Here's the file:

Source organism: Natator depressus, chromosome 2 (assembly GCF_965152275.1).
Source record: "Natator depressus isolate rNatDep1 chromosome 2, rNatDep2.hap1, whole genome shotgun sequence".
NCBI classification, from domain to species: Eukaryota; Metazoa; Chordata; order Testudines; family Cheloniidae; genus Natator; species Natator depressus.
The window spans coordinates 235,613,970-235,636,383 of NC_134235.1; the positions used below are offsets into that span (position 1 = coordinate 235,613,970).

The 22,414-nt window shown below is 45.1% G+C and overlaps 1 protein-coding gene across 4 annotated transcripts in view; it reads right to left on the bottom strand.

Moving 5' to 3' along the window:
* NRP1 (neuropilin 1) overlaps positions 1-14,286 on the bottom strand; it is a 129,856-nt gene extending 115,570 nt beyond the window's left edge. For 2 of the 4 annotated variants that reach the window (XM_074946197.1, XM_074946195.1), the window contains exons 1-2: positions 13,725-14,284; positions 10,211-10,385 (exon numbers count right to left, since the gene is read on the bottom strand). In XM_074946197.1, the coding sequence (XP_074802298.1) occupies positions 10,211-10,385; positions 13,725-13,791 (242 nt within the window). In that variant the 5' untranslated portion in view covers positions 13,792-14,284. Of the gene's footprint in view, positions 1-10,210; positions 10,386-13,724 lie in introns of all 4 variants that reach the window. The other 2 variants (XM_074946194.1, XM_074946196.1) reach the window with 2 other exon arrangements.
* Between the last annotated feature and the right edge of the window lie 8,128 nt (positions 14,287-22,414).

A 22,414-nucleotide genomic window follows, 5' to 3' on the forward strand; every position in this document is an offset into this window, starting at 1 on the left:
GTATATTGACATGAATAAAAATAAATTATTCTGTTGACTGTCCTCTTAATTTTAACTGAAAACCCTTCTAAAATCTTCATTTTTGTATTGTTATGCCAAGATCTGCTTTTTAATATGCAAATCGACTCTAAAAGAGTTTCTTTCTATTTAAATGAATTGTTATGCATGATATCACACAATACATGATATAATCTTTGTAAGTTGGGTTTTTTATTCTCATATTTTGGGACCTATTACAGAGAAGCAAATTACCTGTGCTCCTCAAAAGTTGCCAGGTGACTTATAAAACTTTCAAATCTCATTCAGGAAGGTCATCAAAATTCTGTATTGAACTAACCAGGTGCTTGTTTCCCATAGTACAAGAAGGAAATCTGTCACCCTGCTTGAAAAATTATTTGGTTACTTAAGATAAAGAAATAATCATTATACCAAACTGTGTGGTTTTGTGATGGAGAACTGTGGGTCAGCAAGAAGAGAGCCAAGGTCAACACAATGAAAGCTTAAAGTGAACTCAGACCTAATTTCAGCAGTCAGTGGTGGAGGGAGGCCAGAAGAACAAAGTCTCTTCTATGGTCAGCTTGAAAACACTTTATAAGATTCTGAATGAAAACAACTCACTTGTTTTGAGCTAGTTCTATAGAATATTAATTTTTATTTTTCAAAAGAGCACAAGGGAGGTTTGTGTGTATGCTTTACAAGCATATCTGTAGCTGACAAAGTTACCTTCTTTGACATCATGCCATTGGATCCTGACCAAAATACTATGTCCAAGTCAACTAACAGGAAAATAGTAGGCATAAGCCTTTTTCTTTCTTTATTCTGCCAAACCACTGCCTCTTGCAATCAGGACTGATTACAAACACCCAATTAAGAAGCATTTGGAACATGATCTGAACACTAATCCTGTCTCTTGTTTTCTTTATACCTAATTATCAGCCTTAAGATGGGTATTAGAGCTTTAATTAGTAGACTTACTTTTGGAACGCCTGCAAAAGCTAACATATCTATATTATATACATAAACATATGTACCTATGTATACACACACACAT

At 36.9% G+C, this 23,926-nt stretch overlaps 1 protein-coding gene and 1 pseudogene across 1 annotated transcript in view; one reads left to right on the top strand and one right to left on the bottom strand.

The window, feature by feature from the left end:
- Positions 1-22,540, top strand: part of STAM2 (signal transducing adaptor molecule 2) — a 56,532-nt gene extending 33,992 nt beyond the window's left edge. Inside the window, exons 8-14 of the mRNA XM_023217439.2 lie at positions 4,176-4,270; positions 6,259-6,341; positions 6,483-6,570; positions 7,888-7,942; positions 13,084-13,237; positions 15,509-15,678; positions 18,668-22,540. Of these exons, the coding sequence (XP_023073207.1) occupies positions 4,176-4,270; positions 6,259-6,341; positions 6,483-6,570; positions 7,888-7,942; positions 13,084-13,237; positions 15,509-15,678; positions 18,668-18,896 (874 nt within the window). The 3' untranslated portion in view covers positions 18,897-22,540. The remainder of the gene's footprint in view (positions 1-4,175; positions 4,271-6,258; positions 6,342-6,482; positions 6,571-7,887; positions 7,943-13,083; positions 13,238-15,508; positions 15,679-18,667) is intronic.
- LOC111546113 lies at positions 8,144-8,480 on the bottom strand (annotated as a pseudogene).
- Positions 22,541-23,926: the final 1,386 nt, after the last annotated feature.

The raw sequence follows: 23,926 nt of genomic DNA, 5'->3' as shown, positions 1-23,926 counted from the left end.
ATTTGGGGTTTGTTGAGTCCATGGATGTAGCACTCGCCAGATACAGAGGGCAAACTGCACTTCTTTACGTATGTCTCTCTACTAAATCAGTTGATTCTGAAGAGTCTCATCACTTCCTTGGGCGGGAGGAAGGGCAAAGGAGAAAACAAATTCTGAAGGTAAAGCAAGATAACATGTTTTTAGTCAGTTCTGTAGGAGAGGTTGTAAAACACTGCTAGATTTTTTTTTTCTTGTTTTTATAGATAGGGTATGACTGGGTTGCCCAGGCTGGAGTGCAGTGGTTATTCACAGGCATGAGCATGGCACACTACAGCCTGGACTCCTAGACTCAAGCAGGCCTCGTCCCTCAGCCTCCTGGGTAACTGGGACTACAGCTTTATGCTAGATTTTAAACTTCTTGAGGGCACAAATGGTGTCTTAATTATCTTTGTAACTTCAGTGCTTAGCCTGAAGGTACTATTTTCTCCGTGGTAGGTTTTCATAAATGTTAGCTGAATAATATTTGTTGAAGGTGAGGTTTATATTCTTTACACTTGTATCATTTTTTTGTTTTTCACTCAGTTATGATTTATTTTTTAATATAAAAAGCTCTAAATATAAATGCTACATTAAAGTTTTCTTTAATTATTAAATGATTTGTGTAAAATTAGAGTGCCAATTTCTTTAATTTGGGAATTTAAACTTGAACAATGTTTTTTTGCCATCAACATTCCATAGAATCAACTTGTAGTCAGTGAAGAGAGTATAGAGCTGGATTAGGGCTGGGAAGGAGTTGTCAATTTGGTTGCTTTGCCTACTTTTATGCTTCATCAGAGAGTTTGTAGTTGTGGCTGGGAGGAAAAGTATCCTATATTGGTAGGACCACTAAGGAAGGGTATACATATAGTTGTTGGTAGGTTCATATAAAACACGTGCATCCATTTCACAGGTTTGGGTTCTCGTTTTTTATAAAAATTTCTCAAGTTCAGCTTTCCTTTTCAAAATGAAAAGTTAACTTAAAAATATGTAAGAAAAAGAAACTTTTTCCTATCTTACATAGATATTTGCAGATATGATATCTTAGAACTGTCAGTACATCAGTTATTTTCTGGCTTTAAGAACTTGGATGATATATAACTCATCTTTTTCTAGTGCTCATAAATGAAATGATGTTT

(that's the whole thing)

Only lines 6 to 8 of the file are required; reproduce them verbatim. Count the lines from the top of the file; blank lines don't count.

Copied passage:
Moving 5' to 3' along the window:
* NRP1 (neuropilin 1) overlaps positions 1-14,286 on the bottom strand; it is a 129,856-nt gene extending 115,570 nt beyond the window's left edge. For 2 of the 4 annotated variants that reach the window (XM_074946197.1, XM_074946195.1), the window contains exons 1-2: positions 13,725-14,284; positions 10,211-10,385 (exon numbers count right to left, since the gene is read on the bottom strand). In XM_074946197.1, the coding sequence (XP_074802298.1) occupies positions 10,211-10,385; positions 13,725-13,791 (242 nt within the window). In that variant the 5' untranslated portion in view covers positions 13,792-14,284. Of the gene's footprint in view, positions 1-10,210; positions 10,386-13,724 lie in introns of all 4 variants that reach the window. The other 2 variants (XM_074946194.1, XM_074946196.1) reach the window with 2 other exon arrangements.
* Between the last annotated feature and the right edge of the window lie 8,128 nt (positions 14,287-22,414).